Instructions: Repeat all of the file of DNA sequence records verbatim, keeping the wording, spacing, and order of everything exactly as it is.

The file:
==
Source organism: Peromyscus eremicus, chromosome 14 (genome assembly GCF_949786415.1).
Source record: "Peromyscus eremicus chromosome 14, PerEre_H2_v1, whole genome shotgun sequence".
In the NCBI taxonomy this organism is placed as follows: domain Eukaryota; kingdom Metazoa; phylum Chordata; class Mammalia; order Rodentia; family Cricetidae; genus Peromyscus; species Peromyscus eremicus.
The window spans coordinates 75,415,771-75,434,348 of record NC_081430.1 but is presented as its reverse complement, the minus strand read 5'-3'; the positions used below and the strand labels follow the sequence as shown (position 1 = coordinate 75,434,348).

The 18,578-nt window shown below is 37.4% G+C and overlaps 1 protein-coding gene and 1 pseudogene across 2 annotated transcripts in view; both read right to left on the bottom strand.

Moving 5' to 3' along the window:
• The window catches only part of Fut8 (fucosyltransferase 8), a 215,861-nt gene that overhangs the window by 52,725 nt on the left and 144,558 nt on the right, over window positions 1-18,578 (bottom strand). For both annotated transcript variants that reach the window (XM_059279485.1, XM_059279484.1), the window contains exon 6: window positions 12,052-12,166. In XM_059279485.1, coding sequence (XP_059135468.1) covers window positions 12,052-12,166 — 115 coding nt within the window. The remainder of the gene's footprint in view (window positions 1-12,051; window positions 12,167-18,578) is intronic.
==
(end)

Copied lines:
Source organism: Peromyscus eremicus, chromosome 14 (genome assembly GCF_949786415.1).
Source record: "Peromyscus eremicus chromosome 14, PerEre_H2_v1, whole genome shotgun sequence".
In the NCBI taxonomy this organism is placed as follows: domain Eukaryota; kingdom Metazoa; phylum Chordata; class Mammalia; order Rodentia; family Cricetidae; genus Peromyscus; species Peromyscus eremicus.
The window spans coordinates 75,415,771-75,434,348 of record NC_081430.1 but is presented as its reverse complement, the minus strand read 5'-3'; the positions used below and the strand labels follow the sequence as shown (position 1 = coordinate 75,434,348).

The 18,578-nt window shown below is 37.4% G+C and overlaps 1 protein-coding gene and 1 pseudogene across 2 annotated transcripts in view; both read right to left on the bottom strand.

Moving 5' to 3' along the window:
• The window catches only part of Fut8 (fucosyltransferase 8), a 215,861-nt gene that overhangs the window by 52,725 nt on the left and 144,558 nt on the right, over window positions 1-18,578 (bottom strand). For both annotated transcript variants that reach the window (XM_059279485.1, XM_059279484.1), the window contains exon 6: window positions 12,052-12,166. In XM_059279485.1, coding sequence (XP_059135468.1) covers window positions 12,052-12,166 — 115 coding nt within the window. The remainder of the gene's footprint in view (window positions 1-12,051; window positions 12,167-18,578) is intronic.